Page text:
Can Singapore’s arts community build a sense of place amid shifting cultural policies?
The National Arts Council recently announced that it will launch a third Arts Resource Hub co-working space at 42 Waterloo Street, which has been home to arts development group Centre 42 for the past six years. While the public may not pay much attention to such a development, it underscores the challenges arts groups such as Centre 42 face in Singapore due to changing government policies.
Last month, the National Arts Council (NAC) announced that it will launch a third Arts Resource Hub (ARH) co-working space at 42 Waterloo Street for the wider arts community.
Centre 42, an arts development organisation which is the sole tenant of the bright blue bungalow now, will return the premises to NAC and become a co-tenant at the ARH.
NAC has said that it has been “in conversations” with Centre 42 since 2018 on its needs, and is confident that Centre 42 “can continue to play its intermediary role in the theatre scene” in the 42 Waterloo Street premises.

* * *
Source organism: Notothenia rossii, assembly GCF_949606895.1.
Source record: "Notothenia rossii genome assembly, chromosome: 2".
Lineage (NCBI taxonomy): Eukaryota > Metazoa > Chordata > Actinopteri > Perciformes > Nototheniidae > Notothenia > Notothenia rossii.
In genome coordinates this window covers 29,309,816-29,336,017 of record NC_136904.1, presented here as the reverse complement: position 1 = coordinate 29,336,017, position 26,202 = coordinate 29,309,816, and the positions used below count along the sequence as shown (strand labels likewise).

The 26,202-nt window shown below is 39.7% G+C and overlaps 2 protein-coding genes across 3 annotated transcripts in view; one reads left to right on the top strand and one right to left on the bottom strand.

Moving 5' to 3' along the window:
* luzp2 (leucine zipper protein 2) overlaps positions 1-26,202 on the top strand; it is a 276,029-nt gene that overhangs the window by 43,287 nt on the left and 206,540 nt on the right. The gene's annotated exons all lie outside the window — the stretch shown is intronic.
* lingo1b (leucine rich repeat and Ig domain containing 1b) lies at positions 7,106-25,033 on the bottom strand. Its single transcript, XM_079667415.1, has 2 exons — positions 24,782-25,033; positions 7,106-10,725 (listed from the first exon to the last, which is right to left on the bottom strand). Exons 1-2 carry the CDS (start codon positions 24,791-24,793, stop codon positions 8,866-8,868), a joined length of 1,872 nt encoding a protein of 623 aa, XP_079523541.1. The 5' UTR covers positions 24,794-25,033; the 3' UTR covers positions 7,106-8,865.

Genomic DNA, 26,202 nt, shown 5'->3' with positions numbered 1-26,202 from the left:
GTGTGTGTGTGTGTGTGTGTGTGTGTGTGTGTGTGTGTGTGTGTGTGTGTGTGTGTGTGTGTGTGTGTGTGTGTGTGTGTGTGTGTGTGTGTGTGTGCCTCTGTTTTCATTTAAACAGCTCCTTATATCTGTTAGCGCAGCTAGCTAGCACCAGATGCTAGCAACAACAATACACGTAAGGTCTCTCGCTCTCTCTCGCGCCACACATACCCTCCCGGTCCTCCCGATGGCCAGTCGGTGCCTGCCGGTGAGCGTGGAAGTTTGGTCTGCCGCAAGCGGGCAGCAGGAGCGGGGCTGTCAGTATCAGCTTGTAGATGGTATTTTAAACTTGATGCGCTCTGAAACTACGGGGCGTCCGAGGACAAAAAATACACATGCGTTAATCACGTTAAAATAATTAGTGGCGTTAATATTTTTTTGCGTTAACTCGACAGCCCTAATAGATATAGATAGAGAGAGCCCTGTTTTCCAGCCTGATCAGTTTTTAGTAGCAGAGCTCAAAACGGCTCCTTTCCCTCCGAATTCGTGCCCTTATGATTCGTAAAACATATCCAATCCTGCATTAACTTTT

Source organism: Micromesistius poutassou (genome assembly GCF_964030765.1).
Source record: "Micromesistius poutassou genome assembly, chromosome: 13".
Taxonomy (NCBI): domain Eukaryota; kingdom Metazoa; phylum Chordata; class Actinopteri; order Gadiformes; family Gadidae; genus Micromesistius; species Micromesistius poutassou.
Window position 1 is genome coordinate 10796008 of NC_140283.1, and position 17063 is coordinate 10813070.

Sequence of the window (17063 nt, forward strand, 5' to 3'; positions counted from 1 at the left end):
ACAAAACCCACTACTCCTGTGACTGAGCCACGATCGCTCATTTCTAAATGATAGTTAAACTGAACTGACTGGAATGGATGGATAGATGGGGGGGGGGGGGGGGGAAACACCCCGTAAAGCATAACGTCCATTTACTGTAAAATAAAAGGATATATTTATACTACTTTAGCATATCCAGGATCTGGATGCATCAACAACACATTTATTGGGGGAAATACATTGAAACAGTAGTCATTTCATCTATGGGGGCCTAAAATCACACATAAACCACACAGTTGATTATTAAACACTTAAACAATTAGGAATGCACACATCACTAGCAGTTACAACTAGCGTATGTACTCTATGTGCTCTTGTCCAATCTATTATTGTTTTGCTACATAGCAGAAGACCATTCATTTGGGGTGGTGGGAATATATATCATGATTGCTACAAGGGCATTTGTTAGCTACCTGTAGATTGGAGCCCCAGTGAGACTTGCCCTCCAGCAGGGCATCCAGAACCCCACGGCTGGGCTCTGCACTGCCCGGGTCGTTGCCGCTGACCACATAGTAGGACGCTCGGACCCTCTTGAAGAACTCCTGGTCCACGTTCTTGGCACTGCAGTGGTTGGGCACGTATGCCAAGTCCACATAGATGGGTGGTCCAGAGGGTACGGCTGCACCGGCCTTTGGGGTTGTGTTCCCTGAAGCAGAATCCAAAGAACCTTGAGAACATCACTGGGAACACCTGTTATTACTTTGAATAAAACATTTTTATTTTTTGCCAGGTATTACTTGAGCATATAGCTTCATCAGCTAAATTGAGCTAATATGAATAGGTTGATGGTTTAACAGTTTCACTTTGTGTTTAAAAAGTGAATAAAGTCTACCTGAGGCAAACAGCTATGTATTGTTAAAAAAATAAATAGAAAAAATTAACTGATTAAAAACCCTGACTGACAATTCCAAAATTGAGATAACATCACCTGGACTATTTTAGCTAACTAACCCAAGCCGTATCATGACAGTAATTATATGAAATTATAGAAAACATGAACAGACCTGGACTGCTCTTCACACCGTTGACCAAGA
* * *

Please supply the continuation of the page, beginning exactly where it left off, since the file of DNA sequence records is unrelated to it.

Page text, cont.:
While the public may not pay much attention to such a development, it is actually one that underscores the challenges arts groups such as Centre 42 face in Singapore due to changing government policies.
Since its opening in 2014, Centre 42 has supported the incubation and development of over 200 new artistic works of different mediums and disciplines, as well as enabled more than 40,000 members of the public to witness the magic of local creativity.
More importantly, its custodianship of resources at 42 Waterloo Street, including the 80-seater Black Box theatre and Rehearsal Studio, has provided a conducive environment for art-making as well as incubation and experimentation by emerging and independent artists.
The recent news means that although Centre 42 will remain at 42 Waterloo Street, it will only occupy the office space, which is a small rectangle comprising possibly less than 20 per cent of the total gross floor area. NAC, through ARH, will manage the rest of the space as well as the resources.
This news has elicited surprise, dismay and disappointment among those in the arts community. However, perhaps we should not be astonished. After all, this shifting resource allocation and management is a manifestation of changing cultural policies and urban regeneration in Singapore.
The history of 42 Waterloo Street itself reflects the history of cultural policy in Singapore.
Started in 1985, the Arts Housing Scheme is a policy that aims to provide affordable workspaces for artists and arts groups.